Accurate forecasting means that you’ll be transporting the right quantity to arrive at the right time, to deliver on projected demand. You’ll also avoid wasting money on warehouse space by over-ordering.

Technology

Technology is your friend when managing a global supply chain, helping you to streamline processes and minimise unnecessary administration.

Look for a supply chain management solution that works across the different markets you’re operating in, so you don’t need to work with numerous systems.

You can also streamline your invoicing and payment terms using a supply chain finance platform, avoiding the need to negotiate these on a case by case basis, and improving consistency and transparency across suppliers.

Performance Tracking

Just one disruptive link in the chain can impact your whole operations. Make sure you implement a system to measure the success and efficiency of each supplier regularly – delivery times or product quality for example.

By doing this, you can spot any warning signs early on and be ready to replace an underperforming supplier if necessary.

Have a Plan B

Even with top notch processes, you can never be sure what’s going to happen, so have back-up suppliers ready to go in case of any unexpected disasters. This will keep your supply chain running smoothly and avoid lots of unhappy customers.

Focus on Long-Term Sustainability

To minimise risk in the chain, look for ways that you can support your suppliers both financially and logistically. Make sure your lines of communication are always open, so any potential issues can be aired quickly and easily.

You can also help your partners manage their cash flow through supply chain finance, allowing them to choose to be paid more promptly if and when they need. This is particularly useful for suppliers in emerging markets.

This reduces the need for them to take out expensive bank funding or overdraft extensions, minimising costs and risk in the long-term.

Supply Chain Finance from PrimeRevenue and AIG caters to thousands of mid-market, non-investment grade companies, by providing financing, with the credit risk insured by AIG’s market-leading trade credit insurance. It enables suppliers to take early payment less a small discount, while enabling buyers to standardise and potentially lengthen their payment terms.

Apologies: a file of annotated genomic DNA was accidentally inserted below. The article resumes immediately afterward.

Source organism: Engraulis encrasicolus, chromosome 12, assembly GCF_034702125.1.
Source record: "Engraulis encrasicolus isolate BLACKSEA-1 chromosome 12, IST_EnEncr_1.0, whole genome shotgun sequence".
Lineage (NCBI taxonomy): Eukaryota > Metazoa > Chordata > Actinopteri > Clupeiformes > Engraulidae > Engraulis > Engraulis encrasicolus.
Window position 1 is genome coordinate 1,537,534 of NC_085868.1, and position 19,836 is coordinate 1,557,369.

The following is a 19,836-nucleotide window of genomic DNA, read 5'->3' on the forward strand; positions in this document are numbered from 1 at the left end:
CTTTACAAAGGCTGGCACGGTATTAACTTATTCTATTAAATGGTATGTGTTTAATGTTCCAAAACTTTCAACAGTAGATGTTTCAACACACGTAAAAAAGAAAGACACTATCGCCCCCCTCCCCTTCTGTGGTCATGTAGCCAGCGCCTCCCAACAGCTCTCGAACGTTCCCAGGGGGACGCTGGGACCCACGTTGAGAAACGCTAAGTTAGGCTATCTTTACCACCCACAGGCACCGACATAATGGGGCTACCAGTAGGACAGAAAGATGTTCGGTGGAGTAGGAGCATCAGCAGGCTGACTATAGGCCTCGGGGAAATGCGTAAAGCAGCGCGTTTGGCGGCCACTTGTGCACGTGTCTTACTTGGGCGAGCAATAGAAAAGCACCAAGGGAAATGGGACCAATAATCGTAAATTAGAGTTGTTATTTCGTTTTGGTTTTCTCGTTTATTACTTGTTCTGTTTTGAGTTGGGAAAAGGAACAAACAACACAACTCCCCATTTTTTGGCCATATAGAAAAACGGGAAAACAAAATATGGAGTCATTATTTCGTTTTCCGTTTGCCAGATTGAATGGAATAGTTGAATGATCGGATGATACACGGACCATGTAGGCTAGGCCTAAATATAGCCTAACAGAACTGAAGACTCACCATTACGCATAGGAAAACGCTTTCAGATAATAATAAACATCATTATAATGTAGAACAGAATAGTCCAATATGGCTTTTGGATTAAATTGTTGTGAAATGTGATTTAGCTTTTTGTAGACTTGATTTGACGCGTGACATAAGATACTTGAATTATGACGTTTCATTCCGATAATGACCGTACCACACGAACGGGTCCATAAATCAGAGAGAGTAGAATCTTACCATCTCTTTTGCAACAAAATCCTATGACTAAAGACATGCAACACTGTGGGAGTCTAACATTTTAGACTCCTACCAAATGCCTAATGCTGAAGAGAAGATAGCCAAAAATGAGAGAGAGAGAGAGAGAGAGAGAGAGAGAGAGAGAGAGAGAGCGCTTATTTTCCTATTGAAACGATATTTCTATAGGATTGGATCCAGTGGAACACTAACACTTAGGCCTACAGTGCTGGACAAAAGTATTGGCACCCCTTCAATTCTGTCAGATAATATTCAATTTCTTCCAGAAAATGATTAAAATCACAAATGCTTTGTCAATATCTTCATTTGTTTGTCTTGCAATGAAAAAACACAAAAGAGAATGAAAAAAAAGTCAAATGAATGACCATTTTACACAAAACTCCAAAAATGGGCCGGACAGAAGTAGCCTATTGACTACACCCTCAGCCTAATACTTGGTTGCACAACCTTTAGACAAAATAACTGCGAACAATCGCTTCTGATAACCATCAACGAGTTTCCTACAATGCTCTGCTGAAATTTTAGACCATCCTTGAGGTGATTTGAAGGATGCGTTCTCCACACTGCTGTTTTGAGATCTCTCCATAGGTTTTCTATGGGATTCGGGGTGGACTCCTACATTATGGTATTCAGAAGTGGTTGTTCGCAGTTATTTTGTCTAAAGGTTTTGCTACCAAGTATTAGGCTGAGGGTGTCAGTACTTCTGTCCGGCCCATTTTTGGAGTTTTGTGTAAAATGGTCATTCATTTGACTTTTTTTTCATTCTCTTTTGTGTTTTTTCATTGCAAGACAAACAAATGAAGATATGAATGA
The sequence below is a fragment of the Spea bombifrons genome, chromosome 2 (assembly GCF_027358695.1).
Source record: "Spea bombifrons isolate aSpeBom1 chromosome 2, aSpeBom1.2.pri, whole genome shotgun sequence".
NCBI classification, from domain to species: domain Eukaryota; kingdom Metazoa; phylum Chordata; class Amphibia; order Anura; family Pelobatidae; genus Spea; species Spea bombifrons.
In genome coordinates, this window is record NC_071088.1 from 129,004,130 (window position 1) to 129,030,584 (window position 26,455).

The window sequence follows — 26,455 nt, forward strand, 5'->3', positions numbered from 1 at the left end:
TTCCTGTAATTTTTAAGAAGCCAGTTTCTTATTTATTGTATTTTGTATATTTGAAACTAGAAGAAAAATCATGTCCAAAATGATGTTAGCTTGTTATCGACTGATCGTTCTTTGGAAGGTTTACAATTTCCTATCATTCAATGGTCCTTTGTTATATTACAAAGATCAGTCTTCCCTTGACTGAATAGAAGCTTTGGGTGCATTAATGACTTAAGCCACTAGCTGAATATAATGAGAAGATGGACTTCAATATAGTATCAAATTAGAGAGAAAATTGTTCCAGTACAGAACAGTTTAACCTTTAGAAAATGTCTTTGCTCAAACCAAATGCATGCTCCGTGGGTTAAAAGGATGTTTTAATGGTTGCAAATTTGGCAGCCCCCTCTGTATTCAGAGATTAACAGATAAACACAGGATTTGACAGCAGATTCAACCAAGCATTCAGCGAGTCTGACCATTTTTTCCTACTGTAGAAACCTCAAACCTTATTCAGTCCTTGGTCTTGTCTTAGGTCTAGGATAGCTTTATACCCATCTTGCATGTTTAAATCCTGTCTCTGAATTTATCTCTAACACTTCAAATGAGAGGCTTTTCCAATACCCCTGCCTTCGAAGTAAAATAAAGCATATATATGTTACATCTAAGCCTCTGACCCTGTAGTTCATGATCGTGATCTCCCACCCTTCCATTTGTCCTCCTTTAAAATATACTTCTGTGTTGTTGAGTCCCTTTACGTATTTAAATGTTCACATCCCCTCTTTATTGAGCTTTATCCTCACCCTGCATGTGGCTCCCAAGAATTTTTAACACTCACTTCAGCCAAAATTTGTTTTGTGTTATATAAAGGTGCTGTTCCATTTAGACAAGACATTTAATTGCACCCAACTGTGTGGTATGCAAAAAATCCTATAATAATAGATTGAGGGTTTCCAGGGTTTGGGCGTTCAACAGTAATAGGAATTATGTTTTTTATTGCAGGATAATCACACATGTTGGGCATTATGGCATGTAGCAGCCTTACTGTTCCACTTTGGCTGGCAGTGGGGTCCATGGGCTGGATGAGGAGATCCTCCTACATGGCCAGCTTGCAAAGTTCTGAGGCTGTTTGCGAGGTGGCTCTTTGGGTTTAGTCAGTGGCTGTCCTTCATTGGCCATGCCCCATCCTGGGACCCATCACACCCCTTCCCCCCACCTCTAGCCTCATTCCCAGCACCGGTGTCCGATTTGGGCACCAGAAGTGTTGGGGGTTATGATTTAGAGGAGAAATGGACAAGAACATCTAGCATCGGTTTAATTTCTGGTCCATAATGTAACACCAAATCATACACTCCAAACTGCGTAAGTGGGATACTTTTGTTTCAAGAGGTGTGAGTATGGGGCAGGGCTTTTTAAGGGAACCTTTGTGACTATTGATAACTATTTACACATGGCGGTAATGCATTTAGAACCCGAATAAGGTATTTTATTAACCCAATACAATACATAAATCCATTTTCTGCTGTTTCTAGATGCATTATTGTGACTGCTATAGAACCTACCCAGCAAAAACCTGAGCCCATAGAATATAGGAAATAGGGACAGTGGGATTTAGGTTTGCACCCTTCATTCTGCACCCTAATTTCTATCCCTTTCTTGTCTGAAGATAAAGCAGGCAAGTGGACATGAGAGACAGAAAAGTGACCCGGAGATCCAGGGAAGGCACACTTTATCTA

Why Elon Musk Thinks Supply Chain is “Tricky”

If Elon Musk describes something as tricky, then you know that it’s something organisations should be paying close attention to.

Photosite/Shutterstock.com

When someone who:

says something is “tricky”, it means something!

“Tricky” Supply Chain

Elon Musk, founder of a number of high profile companies, including Tesla motors, PayPal and SpaceX, was interviewed recently at Code Conference 2016.

In the interview, Musk tells a couple of stories and anecdotes about Tesla’s Supply-Chain that highlights how things can derail fast and put your production to a halt.

It helps to illustrate the role that procurement can, and must, have in anticipating and preventing such situations. Also, in minimising impacts, and if the worst happens, to react quickly, and get back to normal as fast as possible.

You can watch the whole interview below (I recommend you do). If you prefer to go directly to the part I am referring to (1 hour 10 min into the interview), it is here.

Celebrating Supply Chain – The Organisation’s Unsung Hero

It exists in the background. When it works seamlessly, you wouldn’t know it was there at all. But the supply chain really is the unsung hero of the organisation.

Alice Catherine Evans. Dr. Megan Coffee. Gunner the Dog. Rick Rescorla. Heard of any of these individuals? They are just some of the unsung heroes from the past 150 years. They have all made a huge difference to the world, and arguably deserve much more recognition.

While maybe not at the same level, the same could be said for the organisational supply chain. It exists in the background. If it works seamlessly, then people don’t really take any notice of it. But, without it, organisations would grind to a halt. It really is the unsung hero of an organisation (as are all the people working in it!).

This week, supply chains have been in the news for the right reasons. The US Aerospace and Defence Industry and Domino’s Pizza were just a couple of organisations to highlight the good work their supply chains were doing.

However, it wasn’t all good news, as supply chains came under fire again for not doing enough to combat modern slavery.

SMEs the Unsung Hero for A&D

The Farnborough International Airshow, held in the past week, presents a fantastic opportunity of organisations further down the supply chain to present their new technologies and ideas. This year it also allowed the US A&D Industry the chance to celebrate its SMEs.

According to data from the Aerospace Industries Association (AIA), the US A&D Industry has exports totalling $142 billion last year. Of that, the supply chain generated 58 per cent of the exports, a whopping $78 billion.

The numbers go to show the strength of the supply chain companies, as well as the global partnerships they have built across the world. The importance of the supply chain SMEs is clear to the US A&D industry too. They have led the way in building a solid reputation of US technology and innovation across tens of thousands of projects worldwide.

AIA CEO David Melcher also sees a bright future of the SMEs. With trade agreements in place, Melcher argued that “small- and medium-sized companies can generate exports for decades more to keep this equipment operating effectively and efficiently.”

Supply Chain Success